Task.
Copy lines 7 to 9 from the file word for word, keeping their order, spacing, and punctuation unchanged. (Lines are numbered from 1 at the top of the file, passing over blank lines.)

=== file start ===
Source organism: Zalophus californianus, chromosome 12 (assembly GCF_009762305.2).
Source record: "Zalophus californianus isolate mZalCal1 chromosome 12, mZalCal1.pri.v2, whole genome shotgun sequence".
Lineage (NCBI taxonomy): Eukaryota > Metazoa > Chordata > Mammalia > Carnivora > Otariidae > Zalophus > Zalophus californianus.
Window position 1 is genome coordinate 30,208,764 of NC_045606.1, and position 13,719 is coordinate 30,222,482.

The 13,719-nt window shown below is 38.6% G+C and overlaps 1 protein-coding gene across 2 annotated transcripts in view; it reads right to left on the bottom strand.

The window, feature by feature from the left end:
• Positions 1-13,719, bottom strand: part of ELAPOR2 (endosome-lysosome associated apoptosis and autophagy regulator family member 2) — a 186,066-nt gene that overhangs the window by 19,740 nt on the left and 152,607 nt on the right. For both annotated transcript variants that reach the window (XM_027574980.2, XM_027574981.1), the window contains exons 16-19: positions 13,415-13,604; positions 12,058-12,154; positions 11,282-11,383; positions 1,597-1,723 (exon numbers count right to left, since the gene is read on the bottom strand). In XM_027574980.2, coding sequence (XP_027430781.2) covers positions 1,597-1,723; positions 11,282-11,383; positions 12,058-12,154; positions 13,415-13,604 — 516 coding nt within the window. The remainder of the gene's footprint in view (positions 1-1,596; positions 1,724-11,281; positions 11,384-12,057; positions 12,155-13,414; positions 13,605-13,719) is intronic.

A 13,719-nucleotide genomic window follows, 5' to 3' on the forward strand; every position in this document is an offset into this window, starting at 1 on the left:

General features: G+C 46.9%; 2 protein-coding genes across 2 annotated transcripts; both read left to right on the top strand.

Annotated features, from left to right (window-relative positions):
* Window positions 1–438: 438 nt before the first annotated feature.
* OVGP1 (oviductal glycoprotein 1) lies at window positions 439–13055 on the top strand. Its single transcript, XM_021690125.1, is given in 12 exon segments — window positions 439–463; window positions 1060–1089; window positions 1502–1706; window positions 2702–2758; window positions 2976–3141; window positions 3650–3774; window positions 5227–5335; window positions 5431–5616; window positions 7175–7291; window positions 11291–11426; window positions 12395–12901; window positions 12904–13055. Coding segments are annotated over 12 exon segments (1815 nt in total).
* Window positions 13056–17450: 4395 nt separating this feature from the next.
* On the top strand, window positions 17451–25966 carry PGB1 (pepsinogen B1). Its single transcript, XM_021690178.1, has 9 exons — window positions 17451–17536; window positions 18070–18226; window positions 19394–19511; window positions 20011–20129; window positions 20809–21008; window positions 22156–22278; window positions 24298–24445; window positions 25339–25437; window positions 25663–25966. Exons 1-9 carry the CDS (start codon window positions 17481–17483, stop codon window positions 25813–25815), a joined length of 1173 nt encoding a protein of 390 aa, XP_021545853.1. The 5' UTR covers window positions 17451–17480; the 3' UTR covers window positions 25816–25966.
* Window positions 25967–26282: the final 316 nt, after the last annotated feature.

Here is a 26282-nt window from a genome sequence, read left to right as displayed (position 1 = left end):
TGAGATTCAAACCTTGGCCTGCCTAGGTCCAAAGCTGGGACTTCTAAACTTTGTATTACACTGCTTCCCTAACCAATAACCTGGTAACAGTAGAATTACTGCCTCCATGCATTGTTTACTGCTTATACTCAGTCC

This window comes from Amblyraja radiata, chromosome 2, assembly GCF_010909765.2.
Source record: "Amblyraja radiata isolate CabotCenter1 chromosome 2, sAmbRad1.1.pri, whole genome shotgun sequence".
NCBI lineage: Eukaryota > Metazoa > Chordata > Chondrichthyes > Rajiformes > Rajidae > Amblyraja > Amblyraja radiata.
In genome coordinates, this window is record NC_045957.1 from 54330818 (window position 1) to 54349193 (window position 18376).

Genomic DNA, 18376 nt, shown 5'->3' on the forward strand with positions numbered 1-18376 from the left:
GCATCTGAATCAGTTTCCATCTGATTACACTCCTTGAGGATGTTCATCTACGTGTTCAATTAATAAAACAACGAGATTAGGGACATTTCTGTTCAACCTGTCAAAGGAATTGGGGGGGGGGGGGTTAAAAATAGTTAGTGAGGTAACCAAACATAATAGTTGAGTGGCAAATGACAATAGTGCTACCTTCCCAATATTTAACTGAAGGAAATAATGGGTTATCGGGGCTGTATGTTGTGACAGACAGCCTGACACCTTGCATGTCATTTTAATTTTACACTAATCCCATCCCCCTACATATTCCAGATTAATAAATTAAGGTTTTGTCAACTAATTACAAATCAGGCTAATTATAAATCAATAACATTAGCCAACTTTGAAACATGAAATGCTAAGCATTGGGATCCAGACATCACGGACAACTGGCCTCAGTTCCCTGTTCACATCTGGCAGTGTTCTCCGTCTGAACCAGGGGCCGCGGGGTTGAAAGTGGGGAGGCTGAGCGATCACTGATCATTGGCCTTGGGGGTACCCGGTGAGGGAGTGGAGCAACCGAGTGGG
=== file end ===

• Positions 1-13,719, bottom strand: part of ELAPOR2 (endosome-lysosome associated apoptosis and autophagy regulator family member 2) — a 186,066-nt gene that overhangs the window by 19,740 nt on the left and 152,607 nt on the right. For both annotated transcript variants that reach the window (XM_027574980.2, XM_027574981.1), the window contains exons 16-19: positions 13,415-13,604; positions 12,058-12,154; positions 11,282-11,383; positions 1,597-1,723 (exon numbers count right to left, since the gene is read on the bottom strand). In XM_027574980.2, coding sequence (XP_027430781.2) covers positions 1,597-1,723; positions 11,282-11,383; positions 12,058-12,154; positions 13,415-13,604 — 516 coding nt within the window. The remainder of the gene's footprint in view (positions 1-1,596; positions 1,724-11,281; positions 11,384-12,057; positions 12,155-13,414; positions 13,605-13,719) is intronic.

A 13,719-nucleotide genomic window follows, 5' to 3' on the forward strand; every position in this document is an offset into this window, starting at 1 on the left:

General features: G+C 46.9%; 2 protein-coding genes across 2 annotated transcripts; both read left to right on the top strand.